Photos of Martin O’Neill’s trademark touchline leap, seen in Wearside colours for the first time after Seb Larsson’s late free-kick against Blackburn, were shared far and wide.
Then, of course, there was Paolo Di Canio’s moment of theatre, waltzing to the centre circle after a shock win over Everton.
Like so many before them, bright starts faded into ignominy.
Nevertheless, Chris Coleman’s own goosebump moment highlighted why this appointment, one that baffled so many in the wider game, has such rich potential.
Yes, as many have pointed out, Coleman could probably have waited for a post at a Premier League club where the resources are greater and the squad better, where he could have failed to keep them up and lost his job, or kept them up and found himself tied to the managerial merry-go-round that leaves little room and has little time for building something worthwhile.
Coleman faces all manner of difficulties with Sunderland, but the delirium that greeted Saturday’s hard-working win over Burton showed that here he has the chance to build a legacy, to become a name that resonates rather than merely another one to pass through the Premier League mill.
The outpouring of emotion that came as he marched towards the away supporters was perfectly timed.
The Welshman had kept his cool throughout the game, even when Sunderland’s struggles on the ball and occasional positioning errors in defence were a source of clear frustration.
With the game finely poised, he made some surprising but decisive subsitutions, taking off his two wide players, who had flickered but never intervened decisively.
Even the goal celebrations were understated, Coleman making a point, after James Vaughan’s 84th-minute opener, to seek out Lee Cattermole, who had made an excellent run to the front post to make the all important flick-on.
That calm broke on the final whistle, however, Coleman roaring at the travelling support and being greeted by something altogether more defeaning.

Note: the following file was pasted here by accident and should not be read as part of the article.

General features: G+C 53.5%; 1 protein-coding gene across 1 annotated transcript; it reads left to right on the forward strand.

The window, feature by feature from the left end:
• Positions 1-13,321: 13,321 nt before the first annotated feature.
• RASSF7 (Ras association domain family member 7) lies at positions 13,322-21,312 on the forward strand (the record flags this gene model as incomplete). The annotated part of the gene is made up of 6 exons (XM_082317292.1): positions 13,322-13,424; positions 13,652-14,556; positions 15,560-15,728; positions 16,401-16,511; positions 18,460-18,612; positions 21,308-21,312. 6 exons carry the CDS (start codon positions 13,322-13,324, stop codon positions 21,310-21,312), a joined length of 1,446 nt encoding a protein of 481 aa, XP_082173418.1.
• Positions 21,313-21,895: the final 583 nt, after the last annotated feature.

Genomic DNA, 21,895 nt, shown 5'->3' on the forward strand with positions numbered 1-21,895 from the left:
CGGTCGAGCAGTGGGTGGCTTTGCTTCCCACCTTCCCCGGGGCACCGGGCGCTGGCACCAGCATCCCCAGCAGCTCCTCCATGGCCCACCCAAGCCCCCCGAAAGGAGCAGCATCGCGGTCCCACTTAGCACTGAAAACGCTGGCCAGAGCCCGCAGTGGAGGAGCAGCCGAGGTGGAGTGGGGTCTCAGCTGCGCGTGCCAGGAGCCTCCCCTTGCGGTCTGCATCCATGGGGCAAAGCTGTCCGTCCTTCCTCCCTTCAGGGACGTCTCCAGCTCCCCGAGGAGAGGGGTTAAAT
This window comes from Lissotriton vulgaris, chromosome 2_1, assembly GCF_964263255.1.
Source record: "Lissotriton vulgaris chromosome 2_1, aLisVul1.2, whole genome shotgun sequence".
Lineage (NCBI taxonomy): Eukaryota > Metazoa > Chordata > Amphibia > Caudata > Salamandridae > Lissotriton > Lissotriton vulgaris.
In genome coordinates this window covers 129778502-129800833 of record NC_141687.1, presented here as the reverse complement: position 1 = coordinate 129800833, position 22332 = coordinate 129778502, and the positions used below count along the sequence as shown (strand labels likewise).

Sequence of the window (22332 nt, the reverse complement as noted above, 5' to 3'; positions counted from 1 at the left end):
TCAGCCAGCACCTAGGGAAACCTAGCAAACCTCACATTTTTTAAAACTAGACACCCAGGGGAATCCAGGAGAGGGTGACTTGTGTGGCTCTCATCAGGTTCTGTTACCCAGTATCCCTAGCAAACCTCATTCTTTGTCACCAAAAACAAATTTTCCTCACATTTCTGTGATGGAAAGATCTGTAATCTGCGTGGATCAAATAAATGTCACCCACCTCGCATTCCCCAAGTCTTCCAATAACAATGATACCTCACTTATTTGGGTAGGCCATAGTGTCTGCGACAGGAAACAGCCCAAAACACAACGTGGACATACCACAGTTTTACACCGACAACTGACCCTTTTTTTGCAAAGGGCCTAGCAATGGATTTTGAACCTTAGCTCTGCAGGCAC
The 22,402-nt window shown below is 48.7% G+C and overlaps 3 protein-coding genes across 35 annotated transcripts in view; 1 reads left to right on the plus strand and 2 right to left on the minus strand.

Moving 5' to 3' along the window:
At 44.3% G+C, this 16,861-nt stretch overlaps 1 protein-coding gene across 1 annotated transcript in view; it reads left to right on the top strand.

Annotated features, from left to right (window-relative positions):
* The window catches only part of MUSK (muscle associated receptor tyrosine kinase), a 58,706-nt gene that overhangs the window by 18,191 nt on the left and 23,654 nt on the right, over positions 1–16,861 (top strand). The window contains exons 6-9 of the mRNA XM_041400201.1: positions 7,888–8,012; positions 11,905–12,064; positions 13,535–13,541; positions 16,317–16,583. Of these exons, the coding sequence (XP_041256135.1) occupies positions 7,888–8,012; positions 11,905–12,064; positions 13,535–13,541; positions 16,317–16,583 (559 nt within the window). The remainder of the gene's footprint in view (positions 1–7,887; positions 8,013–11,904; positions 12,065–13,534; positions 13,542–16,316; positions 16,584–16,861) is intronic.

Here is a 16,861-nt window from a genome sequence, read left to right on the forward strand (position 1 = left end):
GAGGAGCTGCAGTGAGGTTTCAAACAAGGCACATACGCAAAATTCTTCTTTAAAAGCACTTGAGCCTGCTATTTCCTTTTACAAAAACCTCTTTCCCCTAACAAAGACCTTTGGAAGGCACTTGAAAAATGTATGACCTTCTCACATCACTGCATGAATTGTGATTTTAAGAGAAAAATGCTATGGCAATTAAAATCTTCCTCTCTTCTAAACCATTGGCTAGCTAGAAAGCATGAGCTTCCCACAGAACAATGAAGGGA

The wild celebrations may have seemed strange to those looking on elsewhere.
After all, Sunderland remain deep in relegation trouble and a win over Burton, whose budget is one of if not the lowest in the league, should be the minimum standard.
Yet it is hard to truly put it into words just how low the mood had descended on Wearside and just what a breath of fresh air Coleman’s convincing communication and leadership has been in the last week.
He brings the same blend of realism and yet also bullishness that made Sam Allardyce so revered and it has already lifted spirits immeasurably.
There remains a dizzying amount of work for Coleman to do and the sluggish nature that we saw for much of Saturday’s game was testament to that.
Sunderland are heading into a relentless period of fixtures with a squad ravaged by injuries and lacking the all-important speed and creativity to carve out regular wins.
Bright starts have faded away before and so Coleman’s post-match message, milk it for a while but don’t carried away, was perfect.
This is a difficult job even for someone whose stock is so high.
Perhaps, however, those left bemused by his choice of club will understand it a little better when they see that stirring full-time footage.
There is nothing quite like the momentum that comes with waking the sleeping giant.
Not too many clubs can offer that kind of opportunity, and Coleman seems determined to grasp it with both hands.